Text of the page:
Less Wrong: Progress Report
Less Wrong is emerging from beta as bugs continue to get fixed. This is an open-source project, and if any Python-fluent programmers are willing to contribute a day or two of work, more would get done faster.
The character of the new site is becoming clear. The pace of commenting is higher; the threaded comments encourage short replies and continuing conversations. The pace of posting exceeds my fondest hopes—apparently not being able to post automatically on OB was a much greater barrier to potential contributors than I realized.
We’ve had 12,428 comments so far on 113 articles, 100 of them posted since contributing was enabled for all users over 20 karma on March 5th.
Browsing to the Top Scoring articles on Less Wrong will give you an idea of how things are developing. A quick view of all posts can be found here, with the current top scorer being “Cached Selves” by Salamon and Rayhawk, followed by “Rational Me or We?” by Hanson. If this looks like a blog you like, go ahead and add it to your blog roll now, please!
Yvain has emerged as a prolific and highly upvoted contributor with too many excellent posts to mention, but The Apologist and the Revolutionary (on brain damage and rationalization) and The Least Convenient Possible World (an exercise in not avoiding painful questions) are two places to start.
Our most highly commented thread was And’s Closet survey #1: What do you believe that most people on this site don’t? with 314 comments.
...which inspired Marcello to build the anti-kibitzer Firefox extension that hides comment authors and vote counts. (We’d like to integrate these sorts of features into the site, but we need more Python programmers!)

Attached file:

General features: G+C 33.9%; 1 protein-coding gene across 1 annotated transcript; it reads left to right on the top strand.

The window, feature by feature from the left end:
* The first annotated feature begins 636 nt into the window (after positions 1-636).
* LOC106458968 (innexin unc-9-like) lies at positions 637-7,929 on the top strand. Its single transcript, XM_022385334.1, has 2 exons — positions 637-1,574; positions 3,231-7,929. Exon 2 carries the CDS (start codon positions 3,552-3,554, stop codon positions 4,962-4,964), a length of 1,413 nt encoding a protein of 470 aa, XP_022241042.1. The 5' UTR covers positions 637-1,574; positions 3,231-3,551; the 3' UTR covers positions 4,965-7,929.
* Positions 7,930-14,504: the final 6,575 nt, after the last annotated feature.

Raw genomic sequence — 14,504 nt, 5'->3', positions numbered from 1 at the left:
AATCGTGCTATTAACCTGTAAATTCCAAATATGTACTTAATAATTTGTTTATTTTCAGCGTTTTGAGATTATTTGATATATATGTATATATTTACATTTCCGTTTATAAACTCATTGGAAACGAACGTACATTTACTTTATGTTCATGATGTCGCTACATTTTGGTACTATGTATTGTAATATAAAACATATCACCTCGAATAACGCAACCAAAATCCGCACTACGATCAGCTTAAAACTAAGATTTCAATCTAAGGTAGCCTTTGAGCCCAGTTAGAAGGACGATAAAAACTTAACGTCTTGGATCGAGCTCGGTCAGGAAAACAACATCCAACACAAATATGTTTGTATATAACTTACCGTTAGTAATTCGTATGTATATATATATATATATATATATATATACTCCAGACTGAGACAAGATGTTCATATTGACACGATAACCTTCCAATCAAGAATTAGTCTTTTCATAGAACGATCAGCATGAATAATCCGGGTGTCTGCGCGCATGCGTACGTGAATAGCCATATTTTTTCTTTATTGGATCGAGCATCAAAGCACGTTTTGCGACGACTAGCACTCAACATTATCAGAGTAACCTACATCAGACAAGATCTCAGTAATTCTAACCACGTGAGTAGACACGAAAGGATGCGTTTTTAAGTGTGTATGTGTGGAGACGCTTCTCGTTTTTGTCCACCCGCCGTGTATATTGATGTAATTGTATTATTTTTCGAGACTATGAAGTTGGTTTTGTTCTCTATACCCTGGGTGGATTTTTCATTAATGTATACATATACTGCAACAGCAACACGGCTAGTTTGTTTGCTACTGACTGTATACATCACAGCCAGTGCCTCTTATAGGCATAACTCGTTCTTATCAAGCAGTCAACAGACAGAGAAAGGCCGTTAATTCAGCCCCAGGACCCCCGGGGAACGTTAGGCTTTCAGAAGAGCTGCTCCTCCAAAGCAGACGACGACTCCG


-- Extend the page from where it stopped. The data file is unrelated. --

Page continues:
Alicorn observes that systems of rationality must have two tiers: an ideal tier, and a tier that can actually be implemented (analyzing consequentialism as an example).
...and the list goes on. And any number of highly intelligent comments are being upvoted to the prominence they deserve.
It might be just my imagination or my prior hopes, but it looks to me like the threaded, rated, and sorted comments create a completely different experience of reading a post—the first comment you encounter is going to be something highly intelligent, and then right away, you’re going to see the most intelligent reply and a well-sorted discussion all in one place. Much more of the action is in the comments.
The karma system is giving me valuable (if not always pleasant) feedback about which of my posts and comments my readers actually like. I shall try not to be too influenced by this.